New YUM

Tips for Fishing Soft Plastics
By STEVE PENNAZ

One of the advantages of fishing all kinds of waters--rivers, lakes, streams, rivers, inshore saltwater and off-shore, and believe me, we fish them all when taping North American Fisherman TV, is you start to notice patterns or situations arising at times when you least expect it.

Want to be a better bass fisherman? Target redfish a time or two this season. Hope to catch more trout? Fish crappie or bluegills. There are some killer methods for striped bass that are also deadly on smallies, and some bass methods that will take walleyes.

We won't get into the basics--you already know how to fish crankbaits and topwaters and spinnerbaits. But many of you will never reach your full potential with soft plastics because you limit how and when you fish these baits. Let's dispel some myths right away:

• YUM soft plastics are not just for finesse situations.

• YUM soft plastics will catch more than just bass.

• YUM soft plastics are far more versatile than most anglers realize.

In fact, in recent times, we've:

• Replaced skirts on spinnerbaits with YUM Garrett Mega Tubes and Vibra King Finesse Tubes (save the rubber band or use Super Glue to hold). Works on in-line spinners as well!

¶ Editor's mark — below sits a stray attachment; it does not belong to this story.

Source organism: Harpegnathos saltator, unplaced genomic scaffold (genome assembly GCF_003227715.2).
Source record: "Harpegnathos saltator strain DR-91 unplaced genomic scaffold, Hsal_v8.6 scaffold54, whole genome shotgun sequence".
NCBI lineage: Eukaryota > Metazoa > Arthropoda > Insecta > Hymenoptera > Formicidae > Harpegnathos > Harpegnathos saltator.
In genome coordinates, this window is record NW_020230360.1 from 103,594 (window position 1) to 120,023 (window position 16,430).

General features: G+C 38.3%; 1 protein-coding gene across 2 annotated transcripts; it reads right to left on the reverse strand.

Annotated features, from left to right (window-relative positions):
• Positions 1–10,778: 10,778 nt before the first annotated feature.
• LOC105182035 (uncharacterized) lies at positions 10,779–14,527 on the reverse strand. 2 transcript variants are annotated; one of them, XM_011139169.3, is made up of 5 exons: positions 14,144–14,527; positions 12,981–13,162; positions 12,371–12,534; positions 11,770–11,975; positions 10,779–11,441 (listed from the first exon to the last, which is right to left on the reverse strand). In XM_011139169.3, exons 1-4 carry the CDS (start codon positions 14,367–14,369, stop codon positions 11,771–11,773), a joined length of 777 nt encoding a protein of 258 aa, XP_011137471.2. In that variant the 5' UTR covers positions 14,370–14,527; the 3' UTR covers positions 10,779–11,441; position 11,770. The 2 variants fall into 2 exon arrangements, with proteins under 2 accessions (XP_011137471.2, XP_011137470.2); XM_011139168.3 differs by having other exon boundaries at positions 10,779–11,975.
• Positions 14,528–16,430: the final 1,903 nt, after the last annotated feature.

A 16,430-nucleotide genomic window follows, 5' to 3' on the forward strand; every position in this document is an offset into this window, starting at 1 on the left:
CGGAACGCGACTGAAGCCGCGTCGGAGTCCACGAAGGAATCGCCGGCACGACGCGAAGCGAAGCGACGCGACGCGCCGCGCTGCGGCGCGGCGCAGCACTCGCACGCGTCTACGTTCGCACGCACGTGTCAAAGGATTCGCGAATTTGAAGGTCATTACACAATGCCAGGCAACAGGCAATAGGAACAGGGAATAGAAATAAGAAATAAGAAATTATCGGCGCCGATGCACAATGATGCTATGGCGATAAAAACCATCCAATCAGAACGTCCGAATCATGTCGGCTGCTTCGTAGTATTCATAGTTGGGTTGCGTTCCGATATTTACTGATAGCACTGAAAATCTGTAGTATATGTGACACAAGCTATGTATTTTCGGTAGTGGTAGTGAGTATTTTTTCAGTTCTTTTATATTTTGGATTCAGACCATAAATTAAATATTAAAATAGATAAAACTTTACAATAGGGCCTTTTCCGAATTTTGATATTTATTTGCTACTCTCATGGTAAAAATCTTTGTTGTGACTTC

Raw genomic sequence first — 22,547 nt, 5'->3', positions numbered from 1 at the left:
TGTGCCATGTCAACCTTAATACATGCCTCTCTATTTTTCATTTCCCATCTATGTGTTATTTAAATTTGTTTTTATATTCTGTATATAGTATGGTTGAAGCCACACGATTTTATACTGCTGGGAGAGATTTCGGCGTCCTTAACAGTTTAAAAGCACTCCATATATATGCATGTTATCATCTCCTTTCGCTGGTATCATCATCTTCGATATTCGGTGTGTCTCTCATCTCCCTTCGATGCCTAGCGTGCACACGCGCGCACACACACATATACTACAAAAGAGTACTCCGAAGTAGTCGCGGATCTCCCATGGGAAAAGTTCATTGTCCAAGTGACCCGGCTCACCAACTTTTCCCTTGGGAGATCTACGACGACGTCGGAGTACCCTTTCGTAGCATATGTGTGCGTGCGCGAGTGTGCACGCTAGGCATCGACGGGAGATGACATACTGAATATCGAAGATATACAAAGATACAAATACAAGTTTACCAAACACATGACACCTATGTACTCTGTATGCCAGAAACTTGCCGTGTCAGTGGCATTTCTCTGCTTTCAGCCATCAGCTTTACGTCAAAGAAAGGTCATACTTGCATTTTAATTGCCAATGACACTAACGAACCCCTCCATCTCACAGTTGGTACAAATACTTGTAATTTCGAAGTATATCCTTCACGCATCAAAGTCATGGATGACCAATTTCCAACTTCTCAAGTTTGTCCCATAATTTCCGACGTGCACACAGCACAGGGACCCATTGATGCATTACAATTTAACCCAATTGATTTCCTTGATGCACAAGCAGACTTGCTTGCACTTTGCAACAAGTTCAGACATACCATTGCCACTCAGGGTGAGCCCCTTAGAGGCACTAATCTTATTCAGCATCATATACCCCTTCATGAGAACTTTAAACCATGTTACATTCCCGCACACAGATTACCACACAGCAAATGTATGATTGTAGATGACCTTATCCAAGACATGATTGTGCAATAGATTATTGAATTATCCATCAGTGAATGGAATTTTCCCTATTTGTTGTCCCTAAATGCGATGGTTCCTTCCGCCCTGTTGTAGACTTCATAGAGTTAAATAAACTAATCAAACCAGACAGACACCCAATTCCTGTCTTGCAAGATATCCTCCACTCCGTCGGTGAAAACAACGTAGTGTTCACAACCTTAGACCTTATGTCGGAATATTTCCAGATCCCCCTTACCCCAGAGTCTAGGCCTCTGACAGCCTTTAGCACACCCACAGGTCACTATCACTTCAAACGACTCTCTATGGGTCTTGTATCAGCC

• Trolled a Vibra King Tube behind a dodger for both salmon and trout (alewive is a deadly color on the Great Lakes!)

• Cast Vibra King Tubes to sailfish.

• Tipped a BOOYAH Jig with a nose-hooked tube (falls faster than most craws and great for swimming presentations)

• Fished river walleyes with a leadhead jig tipped with a four-inch YUM Lizard

• Busted some huge Canadian pike twitching a YUM Houdini Worm in shallow back bays.

• Triggered summer walleyes by rip-jigging YUM Wooly Curltails on 3/8-ounce jig heads

• Fished Houdini Shad jerkbaits on a Carolina Rig--and took some giant bass.

When fishing soft plastics, keep an eye out for crossover opportunities--situations where a bait or technique that will work for other species. The first time I fished a YUM Floatin' Jitterworm for spring bass, I knew I'd found the perfect bait for sight-fishing giant pike.

Things can get a bit crazy at times. Trolling a Vibra King tube for trout and salmon? At first blush, it doesn't make sense until you consider that tube does a superb job mimicking open water baitfish--and a scent-impregnated bait will appeal to these species, which both happen to have highly-evolved senses of smell.  

Sometimes, the issue is presentation. Soft plastics are great for fishing slow--even dead sticking is effective at times. Slow, however, is not always the answer. Most soft plastics, especially streamlined models like tubes, grubs and worms can be fished fast. One of the best days I've ever had walleye fishing didn't start out that way. Oh, we found the fish stacked on a deep hump, but they refused everything including live bait. The key, we found, to triggering them was rip-jigging YUM Wooly Curltails with five-foot strokes on the rod! So much for finicky walleyes!

Don't give up the time-proven techniques for fishing soft plastics, but don't be afraid to changes gears when what you are doing isn't working.

Steve Pennaz is the Executive Director of North American Fishing Club and host of North American Fisherman Television Show on ESPN.

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